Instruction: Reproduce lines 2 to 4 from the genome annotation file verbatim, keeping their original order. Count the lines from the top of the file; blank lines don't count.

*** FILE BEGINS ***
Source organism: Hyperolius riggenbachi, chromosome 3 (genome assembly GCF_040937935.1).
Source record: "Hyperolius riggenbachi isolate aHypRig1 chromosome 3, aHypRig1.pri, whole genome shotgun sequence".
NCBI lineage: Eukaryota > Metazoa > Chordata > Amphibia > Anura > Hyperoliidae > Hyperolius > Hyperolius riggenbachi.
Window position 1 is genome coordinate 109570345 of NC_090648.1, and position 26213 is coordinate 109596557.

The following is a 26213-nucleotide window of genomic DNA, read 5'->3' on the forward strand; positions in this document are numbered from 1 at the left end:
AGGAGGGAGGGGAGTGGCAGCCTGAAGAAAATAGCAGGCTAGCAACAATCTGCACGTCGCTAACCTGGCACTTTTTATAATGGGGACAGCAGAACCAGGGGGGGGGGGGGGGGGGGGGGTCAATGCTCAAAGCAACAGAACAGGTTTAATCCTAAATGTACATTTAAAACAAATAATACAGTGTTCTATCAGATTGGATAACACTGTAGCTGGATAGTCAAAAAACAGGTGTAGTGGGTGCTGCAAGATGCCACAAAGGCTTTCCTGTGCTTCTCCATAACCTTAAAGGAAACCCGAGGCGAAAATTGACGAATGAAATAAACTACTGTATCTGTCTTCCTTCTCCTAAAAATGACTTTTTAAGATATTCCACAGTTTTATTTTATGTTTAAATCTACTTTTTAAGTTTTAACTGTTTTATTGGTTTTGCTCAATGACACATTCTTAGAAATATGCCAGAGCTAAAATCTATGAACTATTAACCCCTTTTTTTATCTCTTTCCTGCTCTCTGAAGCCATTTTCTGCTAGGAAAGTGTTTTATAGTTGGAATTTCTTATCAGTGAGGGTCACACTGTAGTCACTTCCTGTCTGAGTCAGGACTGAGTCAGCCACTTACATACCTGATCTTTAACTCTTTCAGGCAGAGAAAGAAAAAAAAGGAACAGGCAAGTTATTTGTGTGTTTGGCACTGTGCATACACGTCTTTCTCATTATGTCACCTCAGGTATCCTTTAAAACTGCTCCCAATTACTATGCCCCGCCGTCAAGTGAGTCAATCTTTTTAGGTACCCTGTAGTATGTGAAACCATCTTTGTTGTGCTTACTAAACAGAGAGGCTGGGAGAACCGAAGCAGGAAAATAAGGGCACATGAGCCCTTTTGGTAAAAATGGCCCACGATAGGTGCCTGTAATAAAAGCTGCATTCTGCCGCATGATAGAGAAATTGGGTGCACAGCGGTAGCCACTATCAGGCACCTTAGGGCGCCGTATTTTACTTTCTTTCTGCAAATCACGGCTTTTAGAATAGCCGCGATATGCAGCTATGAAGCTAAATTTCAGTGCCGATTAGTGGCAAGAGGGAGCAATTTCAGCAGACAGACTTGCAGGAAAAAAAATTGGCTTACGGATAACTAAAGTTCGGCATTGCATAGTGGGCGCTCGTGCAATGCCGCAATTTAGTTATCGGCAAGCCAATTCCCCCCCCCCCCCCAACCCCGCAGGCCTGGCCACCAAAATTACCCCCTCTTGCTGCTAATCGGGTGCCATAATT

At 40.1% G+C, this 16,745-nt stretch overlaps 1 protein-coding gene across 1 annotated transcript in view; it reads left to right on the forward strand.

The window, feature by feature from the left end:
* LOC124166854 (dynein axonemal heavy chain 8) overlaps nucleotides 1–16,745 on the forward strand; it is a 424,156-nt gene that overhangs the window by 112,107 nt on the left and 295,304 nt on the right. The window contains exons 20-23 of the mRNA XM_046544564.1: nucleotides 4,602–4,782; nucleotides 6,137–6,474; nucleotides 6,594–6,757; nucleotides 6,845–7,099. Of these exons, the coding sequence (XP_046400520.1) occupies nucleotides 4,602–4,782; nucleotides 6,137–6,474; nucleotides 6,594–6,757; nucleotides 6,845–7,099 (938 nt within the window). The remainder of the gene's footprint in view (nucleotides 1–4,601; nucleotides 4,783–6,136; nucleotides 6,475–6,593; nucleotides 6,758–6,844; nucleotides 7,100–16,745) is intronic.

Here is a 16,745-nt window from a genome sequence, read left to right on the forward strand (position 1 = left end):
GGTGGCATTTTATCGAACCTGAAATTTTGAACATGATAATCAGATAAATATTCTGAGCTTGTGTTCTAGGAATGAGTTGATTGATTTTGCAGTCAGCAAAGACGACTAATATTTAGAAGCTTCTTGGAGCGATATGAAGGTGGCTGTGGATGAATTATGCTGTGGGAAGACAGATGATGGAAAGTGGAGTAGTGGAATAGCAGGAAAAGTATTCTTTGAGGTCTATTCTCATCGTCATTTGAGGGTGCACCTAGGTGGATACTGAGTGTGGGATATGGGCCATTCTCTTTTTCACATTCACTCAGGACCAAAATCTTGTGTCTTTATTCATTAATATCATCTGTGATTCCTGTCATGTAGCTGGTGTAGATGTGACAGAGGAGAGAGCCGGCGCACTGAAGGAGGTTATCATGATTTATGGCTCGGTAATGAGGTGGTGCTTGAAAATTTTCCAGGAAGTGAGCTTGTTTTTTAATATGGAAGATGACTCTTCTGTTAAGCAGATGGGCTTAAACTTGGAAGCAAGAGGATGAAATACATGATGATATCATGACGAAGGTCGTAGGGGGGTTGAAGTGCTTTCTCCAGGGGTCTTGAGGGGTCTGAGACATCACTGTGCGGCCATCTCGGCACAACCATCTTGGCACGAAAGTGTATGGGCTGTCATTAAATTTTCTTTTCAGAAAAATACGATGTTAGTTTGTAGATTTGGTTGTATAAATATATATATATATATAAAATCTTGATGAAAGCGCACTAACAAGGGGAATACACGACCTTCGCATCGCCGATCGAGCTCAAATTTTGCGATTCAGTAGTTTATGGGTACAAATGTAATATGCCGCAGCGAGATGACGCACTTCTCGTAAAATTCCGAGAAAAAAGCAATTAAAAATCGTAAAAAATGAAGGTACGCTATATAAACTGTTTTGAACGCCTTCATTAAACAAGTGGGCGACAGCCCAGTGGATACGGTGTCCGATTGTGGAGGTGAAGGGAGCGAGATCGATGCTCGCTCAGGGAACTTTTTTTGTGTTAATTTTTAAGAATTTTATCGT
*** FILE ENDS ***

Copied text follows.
Source record: "Hyperolius riggenbachi isolate aHypRig1 chromosome 3, aHypRig1.pri, whole genome shotgun sequence".
NCBI lineage: Eukaryota > Metazoa > Chordata > Amphibia > Anura > Hyperoliidae > Hyperolius > Hyperolius riggenbachi.
Window position 1 is genome coordinate 109570345 of NC_090648.1, and position 26213 is coordinate 109596557.